Despite one of us becoming a bit sick and the occurrence of a small earthquake, everything is still going very well in India! At around midnight last night, Ben spiked a fever along with other symptoms and was taken to the hospital accompanied by Ellen and a very helpful friend of ours from Holy Cross, Biju. Aja and I stayed behind because four Americans tagging along in a hospital late at night would have been a little overwhelming for everyone involved. However, after receiving an IV and rehydrating, Ben is recovering and well taken care of. From what both of them reported back to us, health care is on a completely different page here in India than in America. Upon arriving at the hospital, it was very common to find homeless individuals and even dogs sleeping on the floors of the late night care unit. There were IV lines, dirty clothes, and trash on the ground of the hospital, displaying the lack of concern for sanitation. What surprised me most (being a health care nerd) was the fact that health insurance is generally not spoken about at all. When a patient enters, they are seen by a doctor/nurse and that medical professional gives the patient a list of needed supplies and medication depending on the diagnosis (ie: needles, syringes, antibiotics, IV lines, etc.). That list is to be taken to a nearby pharmacy and, as the patient, you, or a friend or family member, is responsible for paying for each item in order to take back to the doctor/nurse. Once everything is purchased, the treatment may proceed. This approach definitely ensures that health care is being paid for by the individual, but it lacks efficiency. The process is much slower than the operations of an emergency room in America because the needed supplies and medications are not readily available to the doctors and nurses. Another huge downfall to this approach is that those individuals who cannot afford to buy supplies and medications at the pharmacy will not receive care. Hopefully none of us will have to return to the hospital in Agartala; although, it would be extremely interesting to experience this atmosphere in person.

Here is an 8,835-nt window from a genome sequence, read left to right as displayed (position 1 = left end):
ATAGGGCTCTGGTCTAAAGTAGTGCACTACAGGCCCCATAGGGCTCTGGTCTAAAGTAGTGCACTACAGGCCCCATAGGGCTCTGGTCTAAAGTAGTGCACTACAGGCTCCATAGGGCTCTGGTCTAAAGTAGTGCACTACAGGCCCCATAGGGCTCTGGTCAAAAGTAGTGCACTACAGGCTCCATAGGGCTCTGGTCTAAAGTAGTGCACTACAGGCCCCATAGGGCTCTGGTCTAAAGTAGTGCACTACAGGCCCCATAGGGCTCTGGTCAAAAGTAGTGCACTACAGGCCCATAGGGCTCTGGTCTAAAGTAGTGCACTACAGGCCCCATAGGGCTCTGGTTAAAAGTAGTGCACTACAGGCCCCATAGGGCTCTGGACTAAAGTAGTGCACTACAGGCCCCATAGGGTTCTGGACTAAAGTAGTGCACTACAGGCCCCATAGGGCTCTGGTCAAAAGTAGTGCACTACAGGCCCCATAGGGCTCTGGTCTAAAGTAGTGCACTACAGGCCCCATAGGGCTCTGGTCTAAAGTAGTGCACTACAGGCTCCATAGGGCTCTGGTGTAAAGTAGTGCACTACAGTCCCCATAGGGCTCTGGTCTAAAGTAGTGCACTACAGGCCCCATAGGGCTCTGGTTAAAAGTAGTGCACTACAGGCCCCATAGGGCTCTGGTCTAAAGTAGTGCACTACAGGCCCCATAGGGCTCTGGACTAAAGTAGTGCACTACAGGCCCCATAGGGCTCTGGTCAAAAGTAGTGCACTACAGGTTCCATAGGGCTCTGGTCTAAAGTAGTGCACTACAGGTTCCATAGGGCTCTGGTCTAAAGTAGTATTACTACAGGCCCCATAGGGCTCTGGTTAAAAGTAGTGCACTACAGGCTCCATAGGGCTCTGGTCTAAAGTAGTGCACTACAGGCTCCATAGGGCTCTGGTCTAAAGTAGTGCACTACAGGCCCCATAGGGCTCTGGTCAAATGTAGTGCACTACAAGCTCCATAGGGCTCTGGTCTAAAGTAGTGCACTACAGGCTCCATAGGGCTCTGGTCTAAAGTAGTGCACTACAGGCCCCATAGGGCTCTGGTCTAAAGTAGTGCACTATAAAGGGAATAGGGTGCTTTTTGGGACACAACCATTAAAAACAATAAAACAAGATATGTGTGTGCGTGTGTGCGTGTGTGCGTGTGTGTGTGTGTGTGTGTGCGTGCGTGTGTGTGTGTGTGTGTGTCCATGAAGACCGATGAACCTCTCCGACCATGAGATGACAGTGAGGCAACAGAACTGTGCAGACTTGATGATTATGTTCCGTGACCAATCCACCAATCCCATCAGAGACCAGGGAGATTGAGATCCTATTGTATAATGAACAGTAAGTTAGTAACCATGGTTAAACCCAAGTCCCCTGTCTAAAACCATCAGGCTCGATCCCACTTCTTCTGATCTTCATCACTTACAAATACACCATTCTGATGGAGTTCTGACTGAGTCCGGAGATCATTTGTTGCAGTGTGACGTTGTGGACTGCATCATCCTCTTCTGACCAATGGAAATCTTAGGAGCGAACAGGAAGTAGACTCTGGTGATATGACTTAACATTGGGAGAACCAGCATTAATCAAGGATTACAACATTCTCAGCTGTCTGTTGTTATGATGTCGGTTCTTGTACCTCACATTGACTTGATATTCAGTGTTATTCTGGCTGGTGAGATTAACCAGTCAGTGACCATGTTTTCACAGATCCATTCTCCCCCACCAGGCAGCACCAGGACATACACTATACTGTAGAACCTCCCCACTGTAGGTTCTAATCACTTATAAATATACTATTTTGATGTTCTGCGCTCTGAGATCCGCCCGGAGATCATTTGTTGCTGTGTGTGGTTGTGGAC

As for the earthquake, it occurred at the same time that Ben was very sick which made last night pretty eventful. The earthquake was very small and there were no reported damages or injuries. It was the first time that I had ever felt an earthquake which initially made it a bit scary, but also really exciting. Northeast India is situated on a fault line which makes the area prone to such events. It only lasted about ten seconds or so and it was a 4.8 on the Richter Scale, situated over Bangladesh. The good news is that it was nothing major and we are all perfectly fine!
On a lighter note, the pictures that I have attached to this post (and one on the previous post) are of a recent journey in Tripura to one of the holiest Hindu temples in this part of the country, Sundari Temple, and also to Neermahal Palace, a unique piece of architecture built in the middle of a lake and only accessible by boat. I also tossed a picture in this post of myself with some of the adorable nursery school students. Enjoy!